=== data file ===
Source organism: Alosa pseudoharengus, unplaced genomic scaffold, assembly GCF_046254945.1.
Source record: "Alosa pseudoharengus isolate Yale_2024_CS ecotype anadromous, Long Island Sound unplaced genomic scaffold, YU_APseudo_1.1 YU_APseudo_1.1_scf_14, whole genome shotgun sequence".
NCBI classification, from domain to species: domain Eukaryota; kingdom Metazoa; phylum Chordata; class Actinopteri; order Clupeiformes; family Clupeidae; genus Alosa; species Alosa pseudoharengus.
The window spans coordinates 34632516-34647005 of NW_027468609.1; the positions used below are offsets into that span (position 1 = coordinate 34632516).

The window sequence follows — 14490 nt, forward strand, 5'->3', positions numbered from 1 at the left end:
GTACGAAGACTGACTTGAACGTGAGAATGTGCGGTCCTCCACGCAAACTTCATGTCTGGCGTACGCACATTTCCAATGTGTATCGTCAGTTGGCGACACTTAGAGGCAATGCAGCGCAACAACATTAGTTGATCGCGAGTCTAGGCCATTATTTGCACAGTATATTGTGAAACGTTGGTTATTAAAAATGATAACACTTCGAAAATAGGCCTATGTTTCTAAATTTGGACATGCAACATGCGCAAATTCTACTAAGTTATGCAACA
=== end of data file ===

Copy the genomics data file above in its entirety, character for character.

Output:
Source organism: Alosa pseudoharengus, unplaced genomic scaffold, assembly GCF_046254945.1.
Source record: "Alosa pseudoharengus isolate Yale_2024_CS ecotype anadromous, Long Island Sound unplaced genomic scaffold, YU_APseudo_1.1 YU_APseudo_1.1_scf_14, whole genome shotgun sequence".
NCBI classification, from domain to species: domain Eukaryota; kingdom Metazoa; phylum Chordata; class Actinopteri; order Clupeiformes; family Clupeidae; genus Alosa; species Alosa pseudoharengus.
The window spans coordinates 34632516-34647005 of NW_027468609.1; the positions used below are offsets into that span (position 1 = coordinate 34632516).

The window sequence follows — 14490 nt, forward strand, 5'->3', positions numbered from 1 at the left end:
GTACGAAGACTGACTTGAACGTGAGAATGTGCGGTCCTCCACGCAAACTTCATGTCTGGCGTACGCACATTTCCAATGTGTATCGTCAGTTGGCGACACTTAGAGGCAATGCAGCGCAACAACATTAGTTGATCGCGAGTCTAGGCCATTATTTGCACAGTATATTGTGAAACGTTGGTTATTAAAAATGATAACACTTCGAAAATAGGCCTATGTTTCTAAATTTGGACATGCAACATGCGCAAATTCTACTAAGTTATGCAACA